Method's Information Osteopathy / Etiopathy


Osteopathy (Greek “osteon” = bone, “pathos” = suffering) and etiopathy (Greek “aitia” = cause) are subareas of the manual medicine. They are healing methods that use special techniques to improve the functionality and mobility of the skeleton and skeletal muscles to stimulate the body’s self-healing powers.


The healing of diseases by means of various manual manipulations is known in many cultures. The first corresponding evidence can be found with the Egyptians (3000 BC), in China (2000 BC) and with the Chaldeans in Babylonia (1000-600 BC). Among the techniques of manual medicine used today are chiropractic, osteopathy and etiopathy.

Osteopathy was developed by the American physician Andrew Taylor Still (1828-1917), who founded the first school of osteopathy in 1892. At that time it was assumed that all body structures, especially the spine, are in motion with the internal organs and the nervous system. The new therapy experienced a real boom in the first half of the 20th century in the USA. Today, osteopathy is taught as an independent subject at several American universities. Since 1972, it has been possible to obtain the title of Doctor of Osteopathy (D.O.), whereby the osteopathic doctorate in America is equivalent to the medical doctorate: American osteopaths prescribe medication, use injections and perform operations. Manual treatment is usually not their main focus.

In Europe, osteopathy took a different development. A student of Still, John Martin Littlejohn (1866-1947), brought osteopathy as a manual form of medicine to London. There he founded, in 1917, the still existing “British School of Osteopathy”. In England osteopathy is now one of the established procedures of complementary and alternative medicine. The method has found many followers also in other countries, for example France, Belgium, Germany and Switzerland.

In France, a variant of osteopathy, the so-called etiopathy, was developed in the 1960s. A sports accident and the resulting sciatica neuralgia prompted the French philosopher and mathematician Christian Trédaniel (born 1934) to study manual treatment methods such as chiropractic, osteopathy and physiotherapy in detail. After in-depth studies, Trédaniel developed his own method of diagnosis and therapy, which – similar to osteopathy – is based on a combination of manual techniques and modern knowledge of anatomy and physiology.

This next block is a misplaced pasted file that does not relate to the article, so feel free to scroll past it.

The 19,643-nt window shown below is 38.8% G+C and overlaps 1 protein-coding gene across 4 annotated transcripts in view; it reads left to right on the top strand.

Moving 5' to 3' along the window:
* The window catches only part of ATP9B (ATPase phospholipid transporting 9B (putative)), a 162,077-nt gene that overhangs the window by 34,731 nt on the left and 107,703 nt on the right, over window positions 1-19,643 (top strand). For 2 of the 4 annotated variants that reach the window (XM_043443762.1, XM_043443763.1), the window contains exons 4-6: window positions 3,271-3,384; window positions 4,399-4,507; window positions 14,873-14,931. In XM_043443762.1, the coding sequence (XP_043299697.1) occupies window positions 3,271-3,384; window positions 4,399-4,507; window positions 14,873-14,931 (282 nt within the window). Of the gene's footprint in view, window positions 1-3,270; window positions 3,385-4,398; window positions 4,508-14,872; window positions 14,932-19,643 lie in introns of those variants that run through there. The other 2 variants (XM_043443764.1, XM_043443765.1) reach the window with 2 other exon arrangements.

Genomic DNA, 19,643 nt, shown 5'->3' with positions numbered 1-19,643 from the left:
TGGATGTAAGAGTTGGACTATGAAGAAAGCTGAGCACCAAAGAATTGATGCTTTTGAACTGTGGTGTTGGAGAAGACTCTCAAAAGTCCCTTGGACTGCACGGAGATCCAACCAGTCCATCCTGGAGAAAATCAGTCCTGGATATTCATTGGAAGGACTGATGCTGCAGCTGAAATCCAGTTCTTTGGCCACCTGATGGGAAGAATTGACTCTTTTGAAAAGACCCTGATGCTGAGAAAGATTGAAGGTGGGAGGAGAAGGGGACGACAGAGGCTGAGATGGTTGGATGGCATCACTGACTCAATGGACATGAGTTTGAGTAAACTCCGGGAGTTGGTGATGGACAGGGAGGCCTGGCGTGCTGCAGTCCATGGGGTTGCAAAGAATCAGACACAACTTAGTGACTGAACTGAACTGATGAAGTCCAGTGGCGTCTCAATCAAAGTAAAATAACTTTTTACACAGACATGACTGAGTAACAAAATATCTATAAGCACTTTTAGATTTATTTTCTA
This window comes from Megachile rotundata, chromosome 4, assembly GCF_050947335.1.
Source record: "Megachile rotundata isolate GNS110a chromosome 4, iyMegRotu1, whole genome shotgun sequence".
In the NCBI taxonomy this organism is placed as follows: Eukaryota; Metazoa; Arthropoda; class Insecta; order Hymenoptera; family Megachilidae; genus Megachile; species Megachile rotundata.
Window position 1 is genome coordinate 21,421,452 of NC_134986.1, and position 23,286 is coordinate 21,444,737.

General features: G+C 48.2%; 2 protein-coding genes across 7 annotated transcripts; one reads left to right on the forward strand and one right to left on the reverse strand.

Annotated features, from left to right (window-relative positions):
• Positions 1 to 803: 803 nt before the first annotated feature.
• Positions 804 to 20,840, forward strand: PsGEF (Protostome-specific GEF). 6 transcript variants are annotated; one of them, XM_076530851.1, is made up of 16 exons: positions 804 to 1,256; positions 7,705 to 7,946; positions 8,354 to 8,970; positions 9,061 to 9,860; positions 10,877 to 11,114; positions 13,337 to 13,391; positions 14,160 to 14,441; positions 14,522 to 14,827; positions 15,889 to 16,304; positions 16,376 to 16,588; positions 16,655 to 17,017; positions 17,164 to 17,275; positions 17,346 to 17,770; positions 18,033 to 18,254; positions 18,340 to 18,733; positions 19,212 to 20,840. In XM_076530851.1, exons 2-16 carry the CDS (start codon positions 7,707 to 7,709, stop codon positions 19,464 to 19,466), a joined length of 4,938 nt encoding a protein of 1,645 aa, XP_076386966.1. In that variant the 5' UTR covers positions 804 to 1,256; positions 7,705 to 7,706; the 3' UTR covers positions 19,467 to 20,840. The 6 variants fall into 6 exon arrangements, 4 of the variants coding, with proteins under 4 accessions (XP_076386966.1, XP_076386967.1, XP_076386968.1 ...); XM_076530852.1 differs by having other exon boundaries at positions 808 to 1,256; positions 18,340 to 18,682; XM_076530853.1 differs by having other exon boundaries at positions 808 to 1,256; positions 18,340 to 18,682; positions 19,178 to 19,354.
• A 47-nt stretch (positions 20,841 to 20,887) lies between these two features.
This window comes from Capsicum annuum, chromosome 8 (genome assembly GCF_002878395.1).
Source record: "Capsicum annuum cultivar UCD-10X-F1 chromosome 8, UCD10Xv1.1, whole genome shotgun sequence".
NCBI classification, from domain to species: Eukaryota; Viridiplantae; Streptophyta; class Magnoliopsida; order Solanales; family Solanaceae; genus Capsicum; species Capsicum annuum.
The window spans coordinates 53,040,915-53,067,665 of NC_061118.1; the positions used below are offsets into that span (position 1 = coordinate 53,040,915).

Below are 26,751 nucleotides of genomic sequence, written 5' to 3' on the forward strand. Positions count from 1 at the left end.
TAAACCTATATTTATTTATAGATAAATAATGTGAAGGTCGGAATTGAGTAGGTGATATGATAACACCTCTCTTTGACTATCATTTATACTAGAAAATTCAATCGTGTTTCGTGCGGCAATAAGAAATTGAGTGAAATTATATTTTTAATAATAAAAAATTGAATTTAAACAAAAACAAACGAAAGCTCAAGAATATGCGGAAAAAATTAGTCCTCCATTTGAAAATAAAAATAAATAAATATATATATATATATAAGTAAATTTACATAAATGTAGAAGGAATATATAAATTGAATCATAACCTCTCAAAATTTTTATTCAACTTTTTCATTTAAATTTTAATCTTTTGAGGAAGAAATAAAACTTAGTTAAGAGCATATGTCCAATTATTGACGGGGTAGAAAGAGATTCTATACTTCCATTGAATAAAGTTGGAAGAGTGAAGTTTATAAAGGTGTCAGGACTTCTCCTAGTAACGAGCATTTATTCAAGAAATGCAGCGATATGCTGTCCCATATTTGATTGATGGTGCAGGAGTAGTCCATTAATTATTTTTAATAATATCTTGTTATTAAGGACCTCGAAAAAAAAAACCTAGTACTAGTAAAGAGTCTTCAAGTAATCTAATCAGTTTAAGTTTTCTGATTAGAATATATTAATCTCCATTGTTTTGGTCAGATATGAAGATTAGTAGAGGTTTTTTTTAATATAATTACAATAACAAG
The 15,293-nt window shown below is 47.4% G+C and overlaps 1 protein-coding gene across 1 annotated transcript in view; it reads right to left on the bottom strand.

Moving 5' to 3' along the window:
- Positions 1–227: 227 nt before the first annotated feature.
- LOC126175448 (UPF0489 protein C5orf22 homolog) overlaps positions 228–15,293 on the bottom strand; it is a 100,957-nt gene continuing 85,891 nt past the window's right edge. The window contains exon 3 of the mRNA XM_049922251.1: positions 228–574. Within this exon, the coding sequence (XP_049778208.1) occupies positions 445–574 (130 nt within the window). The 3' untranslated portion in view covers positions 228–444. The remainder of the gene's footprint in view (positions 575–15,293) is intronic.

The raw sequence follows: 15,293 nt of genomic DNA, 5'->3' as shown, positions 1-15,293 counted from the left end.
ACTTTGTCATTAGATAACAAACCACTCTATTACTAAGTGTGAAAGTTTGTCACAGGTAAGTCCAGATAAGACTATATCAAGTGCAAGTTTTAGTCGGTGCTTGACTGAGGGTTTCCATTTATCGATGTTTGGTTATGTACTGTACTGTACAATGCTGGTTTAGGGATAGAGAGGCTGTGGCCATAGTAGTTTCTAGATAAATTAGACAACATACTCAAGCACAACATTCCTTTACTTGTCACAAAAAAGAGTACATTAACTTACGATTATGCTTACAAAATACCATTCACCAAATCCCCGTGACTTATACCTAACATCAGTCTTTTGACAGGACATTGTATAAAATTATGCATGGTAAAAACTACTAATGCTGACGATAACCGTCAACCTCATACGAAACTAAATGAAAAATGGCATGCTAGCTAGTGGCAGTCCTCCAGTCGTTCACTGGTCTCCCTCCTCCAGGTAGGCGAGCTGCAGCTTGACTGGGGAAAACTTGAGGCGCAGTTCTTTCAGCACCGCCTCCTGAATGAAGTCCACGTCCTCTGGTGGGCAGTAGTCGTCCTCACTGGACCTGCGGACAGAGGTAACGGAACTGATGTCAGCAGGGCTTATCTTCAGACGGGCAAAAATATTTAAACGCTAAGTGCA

The concept of osteopathy is based on the following basic ideas:
– Body, mind and soul form a functional unit.
– The body has mechanisms for self-regulation and self-healing.
– All bodily functions depend on blood and lymphatic fluid being able to flow unhindered so that an optimal supply and disposal of tissue is guaranteed.

Based on these principles, osteopaths assume that the body can only function optimally if it is able to perform its natural movements. This means not only the obvious movements of joints and extremities, but also the unconscious movements of internal organs and body structures such as connective tissue (fascia), heart rhythm, intestinal peristalsis or the fluctuation of cerebrospinal fluids. The structures of the body influence each other in their function. Permanent malfunctions in one area overload the body’s compensation possibilities and can trigger complaints and diseases in other parts of the body.

The goal of an osteopathic treatment is to identify movement restrictions in the body, to restore the natural mobility and thus clear the way for the body’s self-healing powers. Movement restrictions (“dysfunctions”) are treated at different levels of the body tissues: The so-called parietal level deals with the supporting and retaining apparatus of the body with bones, muscles and fascia. The visceral system focuses on the internal organs and their mobility, while the craniosacral system works on the skull bones and sacrum.

Etiopathy also considers the body as an integral functioning unit of internal organs, tissues and muscles: The body organs are supported and protected by the surrounding tissue and musculature. For the organs to function optimally, the tissue must be elastic and deformable. Minor injuries or damage, which are often not even noticed, can disrupt physiological processes such as linfatic and blood circulation and can limit the elasticity and malleability of the tissue. If this restriction of movement remains permanently, pain and illness can result. According to the theory of etiopaths, for example, inflammation of the nasal mucosa can results from joint blockages of the cervical spine,or cranial bone since many nerves supplying the nasal mucosa are located in this area of the spine.